As Batman always says, Brace yourselves, for I am actually going to try and write something of value for Pensburgh for the first time.
After reading the link Frank posted about California hockey and then reading about it in Pittsburgh and other cities, I took note of the common theme that we are all aware of, but I thought I would try and help alleviate a little bit, and that is the price of hockey, which of course leads to the hesitation or complete dissuasion of trying hockey at all, especially among kids and their parents who have to foot the bill.
So I looked up some gear and decided to try and help parents move along and feel more comfortable and hopefully they find their way here to see it. I took the same approach as I did when I was buying my hockey gear a few months ago: I have never played it before and I know there is a chance that I won't like it, so don't go spending all of your money or racking up a credit card bill on the crème de la crème of equipment because you may be trying to sell it in a couple of weeks or months.
The stores I used to look up info were hockeyoverstock.com and hockeygiant.com in case you were curious or wanted to take a gander for yourself. Also, I just bounced around in the Junior and Youth sections of these sites and tried to find an average size if it applies, though for the most part specific sizes don't really matter. Finally, if you are a curious party who stumbled upon my ramblings, remember that roller is cheaper equipment wise, so you could always start there, but I like ice, and it's better, so that's what I focused on.
First thing you need is skates, obviously. Understandably, parents may lean more towards the high name brands or what they see a lot of Pros using, and Bauer is definitely in that category, so I found these beauties for $45.99.
Bauer Supreme ONE20 Youth Ice Hockey Skates - 2010
Moving on up the body are shin guards. Considering that young kids don't have a developed and powerful slapshot, you don't have to really worry about their shins and knees getting hit other than them falling on the ice. For $10.99, shin guards are purchased and done.
Itech Techlite 155 Youth Hockey Shin Guards
Let's talk pants. Or shells, as they're called. Depending on how much you would want to protect your kids, the price can go up, but again, kids aren't going to be throwing hip checks or checking in general, so don't worry about it, just the ice. With that in mind, go basic again. For $10.99 you get a shell, and from a high brand name as well.
Easton Synergy 700 Junior Ice Hockey Pant Shell
When it comes to shoulder pads, the preference would be for the parent and how well you want to protect your child, until the child starts to have their own preferences, needs, whatever. I found these for a whopping $8.99, and these aren't even the basic kind of shoulder pads, but it's just a great deal.
Nike Bauer Supreme 30 Youth Hockey Shoulder Pads
When it comes to elbow pads I would think this is the place where you would want more padding and protection because when you fall chances are you're naturally putting your arm out or in somehow. Or maybe that's just me because I'm a horrible faller. Anyway. For $11.99 you can grab these Easton's with reinforced elbow protection.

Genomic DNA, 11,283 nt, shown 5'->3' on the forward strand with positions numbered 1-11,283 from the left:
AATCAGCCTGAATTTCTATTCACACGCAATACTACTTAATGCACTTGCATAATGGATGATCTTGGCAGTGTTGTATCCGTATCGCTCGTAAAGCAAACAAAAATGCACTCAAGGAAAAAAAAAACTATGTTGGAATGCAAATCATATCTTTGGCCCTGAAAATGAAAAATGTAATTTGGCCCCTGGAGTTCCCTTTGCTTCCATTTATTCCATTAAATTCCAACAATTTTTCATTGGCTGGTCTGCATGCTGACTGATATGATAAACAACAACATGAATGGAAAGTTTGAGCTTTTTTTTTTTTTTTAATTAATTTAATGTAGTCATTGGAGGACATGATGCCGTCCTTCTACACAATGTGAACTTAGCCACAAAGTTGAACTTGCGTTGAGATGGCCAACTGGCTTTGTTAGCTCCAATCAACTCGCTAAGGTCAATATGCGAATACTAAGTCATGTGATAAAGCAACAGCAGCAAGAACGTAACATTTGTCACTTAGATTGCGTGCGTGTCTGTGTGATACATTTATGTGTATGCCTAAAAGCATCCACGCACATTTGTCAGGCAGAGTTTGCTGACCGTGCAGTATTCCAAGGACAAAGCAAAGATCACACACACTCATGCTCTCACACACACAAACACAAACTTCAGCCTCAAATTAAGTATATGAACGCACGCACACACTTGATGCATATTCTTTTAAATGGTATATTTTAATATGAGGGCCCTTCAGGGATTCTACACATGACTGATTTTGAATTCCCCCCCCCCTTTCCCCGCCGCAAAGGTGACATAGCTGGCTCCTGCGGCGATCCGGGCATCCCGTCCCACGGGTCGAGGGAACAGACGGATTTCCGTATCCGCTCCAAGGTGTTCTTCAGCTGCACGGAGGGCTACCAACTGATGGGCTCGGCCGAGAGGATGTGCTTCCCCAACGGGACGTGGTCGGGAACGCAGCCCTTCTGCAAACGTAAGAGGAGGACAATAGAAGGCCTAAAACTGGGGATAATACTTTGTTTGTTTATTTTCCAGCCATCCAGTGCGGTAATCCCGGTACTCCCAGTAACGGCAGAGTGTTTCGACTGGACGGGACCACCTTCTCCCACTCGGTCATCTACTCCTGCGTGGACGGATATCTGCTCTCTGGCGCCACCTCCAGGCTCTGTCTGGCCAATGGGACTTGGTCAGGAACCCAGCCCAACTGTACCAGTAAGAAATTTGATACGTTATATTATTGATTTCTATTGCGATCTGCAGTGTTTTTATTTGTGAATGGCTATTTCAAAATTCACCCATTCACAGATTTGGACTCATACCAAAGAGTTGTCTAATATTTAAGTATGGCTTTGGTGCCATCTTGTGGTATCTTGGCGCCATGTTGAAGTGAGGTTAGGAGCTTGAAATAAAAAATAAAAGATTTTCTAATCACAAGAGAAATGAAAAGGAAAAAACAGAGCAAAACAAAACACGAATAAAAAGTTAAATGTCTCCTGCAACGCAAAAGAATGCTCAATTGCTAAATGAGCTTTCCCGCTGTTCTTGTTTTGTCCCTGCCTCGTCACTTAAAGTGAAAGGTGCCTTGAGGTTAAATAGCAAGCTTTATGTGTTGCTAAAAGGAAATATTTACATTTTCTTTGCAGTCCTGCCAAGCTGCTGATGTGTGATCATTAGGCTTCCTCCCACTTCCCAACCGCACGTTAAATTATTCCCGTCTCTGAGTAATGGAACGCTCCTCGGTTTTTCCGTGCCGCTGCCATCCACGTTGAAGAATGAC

Easton Stealth S3 Hard Youth Hockey Elbow Pads - 2010
The helmet is and should be your most important piece to consider. These can range from all over the pricing scale, but I think this Reebok helmet for $49.99 is a good pick for your upstart hockey star. Don't forget that it's kids hockey, not a lot of hitting should be going on other than falling on their own. And don't forget the cage, which should be on most helmets now.
RBK 4K Hockey Helmet w/Cage
The hockey stick is your next important and most likely priciest piece, but don't forget that you don't know how long your child will play the game, how how fast they will grow. So it would be okay to start cheap with this one, at least at the level when they are just learning the basics. I found a CCM Vector 2.0 Youth stick for $19.99, but no picture, sorry. This will also depend on the store and what they have in stock at the time, and who knows, you may find a steal for something better and cheaper.
For all other equipment, here's a quick list of what you can find and will need:
Youth Jock: Shock Doctor 210 Youth X-Fit Hockey Supporter with Flex Cup- $14.99
Hockey Socks: CCM Solid color- $8.99
Jersey: Nike Bauer practice jersey- $9.99
Under shirt: Bauer Vapor Core Junior Long Sleeve Hockey Shirt- $22.99
The biggest piece of advice for when buying hockey gear is to always be looking out for sales specials and items on clearance. On-line stores like hockeygiant, hockeymonkey, and hockeyoverstock always have some kind of deal(s) going on and you can really come away like a bandit in the night, you just have to keep your head on a swivel. The items I listed were just suggestions that if my little rugrat wanted to start playing, this is what I would be looking for. And the best thing out of it all: for new equipment the total cost is $215.89.
Remember, that is for new equipment, not including any session or league prices, traveling expenses, and anything else you may want to consider. You can always look around the rinks for kids who have grown and looking to sell their old gear, which you can always do yourself if your child grows or if he/she does not take to the game.
Hope this helped some people, or gave some insight, and didn't show that I was really bored this morning and wasted an hour looking up everything. See you on the ice.